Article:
Kapila Narayanan Chandramouli was just a third grader when he travelled to Chennai, India, to learn how to craft a veena, a traditional string instrument, under the guidance of a local artisan.
With nothing but hand tools, Chandramouli and his brother were led through the ancient process — an experience that would foreshadow Chandramouli’s career as a mechanical engineer.
Fourteen years later, they built their own veena, using materials sourced from the Pacific Northwest and assembled with modern technology. Chandramouli said he believes the instrument he constructed achieves a sound quality similar to that of a traditional, acoustic –veena.
Born in Portland in 1996 to two Indian immigrants, Chandramouli continues to nurture a pride in his Indian heritage. His parents teach Carnatic music, a style of Indian classical music, in their local Portland community. Recently, teaching music has become a full-time avocation for his father, after retiring from his career as a software engineer. Growing up, Chandramouli recalls often listening to these music lessons from the living room.
In addition to his musical education at home, Chandramouli attended the Montessori School of Beaverton and Northwest Academy, both of which emphasized the liberal arts. He was one of only a few Asian-American students in his elementary and middle school, as well at Northwest Academy.
“Growing up, there weren’t many immigrants in our area,” Chandramouli recalls. “But I never saw that as a problem.”
Chandramouli says the strong emphasis on the arts in his childhood motivated him to seek out a career where he could solve problems with his hands, while “making a meaningful impact.”
He got a chance to do that when, as a sophomore at Rensselaer Polytechnic Institute in New York state, he helped solve a flight error on a commercial airline. When the plane’s instruments gave the pilot faulty data about the plane’s speed, Chandramouli answered an intercom call for “an engineer on board” and calculated the accurate speed using a flight manual and a calculator.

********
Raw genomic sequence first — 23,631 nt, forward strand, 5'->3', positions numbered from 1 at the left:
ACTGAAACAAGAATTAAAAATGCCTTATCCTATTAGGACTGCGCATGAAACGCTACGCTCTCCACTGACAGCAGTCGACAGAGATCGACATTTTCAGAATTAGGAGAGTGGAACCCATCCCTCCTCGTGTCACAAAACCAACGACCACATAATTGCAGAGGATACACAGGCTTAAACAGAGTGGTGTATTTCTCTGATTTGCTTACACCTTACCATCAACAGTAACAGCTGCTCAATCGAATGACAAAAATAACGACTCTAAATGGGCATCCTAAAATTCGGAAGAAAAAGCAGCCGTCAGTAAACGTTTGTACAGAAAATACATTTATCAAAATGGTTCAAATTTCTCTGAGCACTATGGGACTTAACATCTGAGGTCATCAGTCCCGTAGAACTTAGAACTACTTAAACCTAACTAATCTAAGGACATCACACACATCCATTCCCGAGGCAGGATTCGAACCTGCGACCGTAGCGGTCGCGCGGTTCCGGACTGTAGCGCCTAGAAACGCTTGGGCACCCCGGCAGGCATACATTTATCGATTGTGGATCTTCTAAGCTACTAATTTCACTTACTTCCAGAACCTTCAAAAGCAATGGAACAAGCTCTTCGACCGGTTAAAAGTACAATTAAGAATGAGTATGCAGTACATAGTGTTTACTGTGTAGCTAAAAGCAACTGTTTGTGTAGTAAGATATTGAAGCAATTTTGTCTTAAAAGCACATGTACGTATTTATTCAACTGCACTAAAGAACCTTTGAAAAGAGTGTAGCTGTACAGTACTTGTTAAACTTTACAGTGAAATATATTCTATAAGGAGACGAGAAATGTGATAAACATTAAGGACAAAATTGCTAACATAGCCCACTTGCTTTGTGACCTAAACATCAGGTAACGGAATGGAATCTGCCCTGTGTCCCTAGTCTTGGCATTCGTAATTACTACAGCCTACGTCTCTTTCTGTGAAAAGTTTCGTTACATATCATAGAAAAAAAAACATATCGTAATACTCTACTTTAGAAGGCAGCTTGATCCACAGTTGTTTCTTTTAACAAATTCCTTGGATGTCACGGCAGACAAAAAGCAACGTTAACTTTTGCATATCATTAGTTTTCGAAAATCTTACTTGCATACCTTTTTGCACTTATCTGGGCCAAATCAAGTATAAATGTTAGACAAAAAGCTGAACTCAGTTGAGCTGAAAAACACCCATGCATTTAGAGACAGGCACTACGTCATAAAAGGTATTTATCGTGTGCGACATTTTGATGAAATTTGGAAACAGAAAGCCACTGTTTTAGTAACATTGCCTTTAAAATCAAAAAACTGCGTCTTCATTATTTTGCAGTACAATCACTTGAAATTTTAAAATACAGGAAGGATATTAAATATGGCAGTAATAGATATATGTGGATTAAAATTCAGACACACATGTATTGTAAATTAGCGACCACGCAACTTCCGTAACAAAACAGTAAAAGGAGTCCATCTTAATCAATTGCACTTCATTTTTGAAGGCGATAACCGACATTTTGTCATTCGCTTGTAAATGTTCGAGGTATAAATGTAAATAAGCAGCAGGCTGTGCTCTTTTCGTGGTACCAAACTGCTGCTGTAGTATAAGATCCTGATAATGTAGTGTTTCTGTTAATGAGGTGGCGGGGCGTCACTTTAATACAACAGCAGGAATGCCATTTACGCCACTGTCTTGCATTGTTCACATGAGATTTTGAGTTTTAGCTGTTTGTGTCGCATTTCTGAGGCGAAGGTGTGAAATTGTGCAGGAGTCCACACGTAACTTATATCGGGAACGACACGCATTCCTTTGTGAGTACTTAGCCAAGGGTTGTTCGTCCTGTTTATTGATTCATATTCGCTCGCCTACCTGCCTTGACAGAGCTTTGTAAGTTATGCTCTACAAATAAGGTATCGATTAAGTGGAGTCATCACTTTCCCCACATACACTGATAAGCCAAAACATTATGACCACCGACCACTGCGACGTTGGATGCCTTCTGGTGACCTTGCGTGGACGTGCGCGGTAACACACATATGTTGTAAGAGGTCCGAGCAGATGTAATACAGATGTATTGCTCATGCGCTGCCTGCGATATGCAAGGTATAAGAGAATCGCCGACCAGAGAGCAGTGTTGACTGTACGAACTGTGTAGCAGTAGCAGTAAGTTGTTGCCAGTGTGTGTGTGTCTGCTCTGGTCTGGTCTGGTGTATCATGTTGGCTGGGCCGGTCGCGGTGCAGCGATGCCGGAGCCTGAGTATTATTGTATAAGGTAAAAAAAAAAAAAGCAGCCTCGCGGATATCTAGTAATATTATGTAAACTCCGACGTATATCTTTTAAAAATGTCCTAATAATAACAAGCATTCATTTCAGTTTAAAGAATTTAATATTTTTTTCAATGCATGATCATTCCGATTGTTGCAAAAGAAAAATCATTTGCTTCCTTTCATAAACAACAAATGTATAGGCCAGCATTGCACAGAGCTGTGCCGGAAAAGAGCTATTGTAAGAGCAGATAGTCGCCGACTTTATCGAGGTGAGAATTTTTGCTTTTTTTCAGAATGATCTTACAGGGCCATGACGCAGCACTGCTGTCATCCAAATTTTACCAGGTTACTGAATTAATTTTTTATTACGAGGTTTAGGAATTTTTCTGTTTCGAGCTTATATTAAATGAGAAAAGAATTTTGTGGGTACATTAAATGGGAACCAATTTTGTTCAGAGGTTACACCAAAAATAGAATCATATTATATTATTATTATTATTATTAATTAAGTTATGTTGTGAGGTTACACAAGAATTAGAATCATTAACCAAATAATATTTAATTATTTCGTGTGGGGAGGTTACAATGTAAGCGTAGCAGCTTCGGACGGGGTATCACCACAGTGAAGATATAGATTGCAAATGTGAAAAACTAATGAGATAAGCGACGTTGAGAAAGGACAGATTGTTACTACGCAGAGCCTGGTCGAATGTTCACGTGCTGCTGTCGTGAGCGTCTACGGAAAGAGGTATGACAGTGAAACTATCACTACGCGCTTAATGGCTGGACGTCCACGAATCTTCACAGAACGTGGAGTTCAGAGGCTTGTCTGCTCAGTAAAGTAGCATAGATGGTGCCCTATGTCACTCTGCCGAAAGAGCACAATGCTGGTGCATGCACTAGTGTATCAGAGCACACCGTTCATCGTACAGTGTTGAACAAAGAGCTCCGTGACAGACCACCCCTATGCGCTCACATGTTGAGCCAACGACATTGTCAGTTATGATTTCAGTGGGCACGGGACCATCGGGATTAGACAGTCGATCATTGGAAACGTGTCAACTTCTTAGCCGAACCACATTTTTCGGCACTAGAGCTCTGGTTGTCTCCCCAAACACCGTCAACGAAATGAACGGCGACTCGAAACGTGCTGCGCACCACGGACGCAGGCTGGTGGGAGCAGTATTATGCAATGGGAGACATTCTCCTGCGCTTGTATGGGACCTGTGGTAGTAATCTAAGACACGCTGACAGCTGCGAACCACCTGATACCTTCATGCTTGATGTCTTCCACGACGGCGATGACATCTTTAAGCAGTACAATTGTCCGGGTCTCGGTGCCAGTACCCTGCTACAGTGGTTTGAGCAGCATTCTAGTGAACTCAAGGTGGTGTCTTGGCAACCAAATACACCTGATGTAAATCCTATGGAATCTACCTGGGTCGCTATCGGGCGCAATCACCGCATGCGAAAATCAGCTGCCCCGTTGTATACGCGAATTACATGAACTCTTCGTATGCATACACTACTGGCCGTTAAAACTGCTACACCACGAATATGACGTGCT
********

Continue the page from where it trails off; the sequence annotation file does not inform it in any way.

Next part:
“I wasn’t even an engineer at that point,” he notes.
Several years later, Chandramouli found another opportunity to solve a problem for his senior capstone project. Inspired by a medical issue brought to his attention by his uncle, a cardiac surgeon, the college senior developed a solution for ineffective stents in heart patients. A year later, his solution was patented by the Rensselaer Polytechnic Institute.
“That’s where it clicked,” Chandramoul says. “I need to be doing something different than the status quo, something that is interdisciplinary.”
Today, Chandramouli is the founder of Kapshur Labs, a PDX-based startup that develops accessible, environmentally-friendly products and technologies. He values the start-ups’ mission to create a real impact for both people and the environment.
A quintessential engineer, never happier than when he is solving problems in ways that are both practical and helpful to others, Chandramouli says, “Basically, if I’m not happy with what’s out there, I will make something better.”
One product he has developed is an ergonomically comfortable pen with a teardrop shape that fits the hand and is easy to hold in a relaxed grip. It is made of recovered metals and uses no plastic.
But the pen is more than an innovative design; it was also a gift of gratitude to those who donated to Kapshur Lab’s 2020 fundraising campaign, aimed to support workers in the service and manufacturing industries during the pandemic.
Chandramouli and his team raised more than $75,000 and were able to write checks of $1500 each to 50 people, many of whom supply and distribute the essential materials necessary for Kapshur Lab’s own engineering projects.
In addition to the pen, donors to the campaign were offered a live-stream concert from Chandramouli and his family as a special thank you.
“It’s products small and big that we are interested in…. to do something that is meaningful right now and down the line,” he says about Kapshur Labs’ mission. “This is what I stood for on day one and it is what I will stand for 50 years from now.”
Currently, Chandramouli is working on developing an independent communication device for individuals on the non-verbal spectrum of Down Syndrome, as well as a jet propulsion technology that cuts fuel consumption by 75 per cent.
His family’s musical heritage and his own work as an engineer have melded to become his overarching philosophy. “We have to take care of each other and value everyone’s perspectives,” he says. “We are here because of others, and others are here because of us.”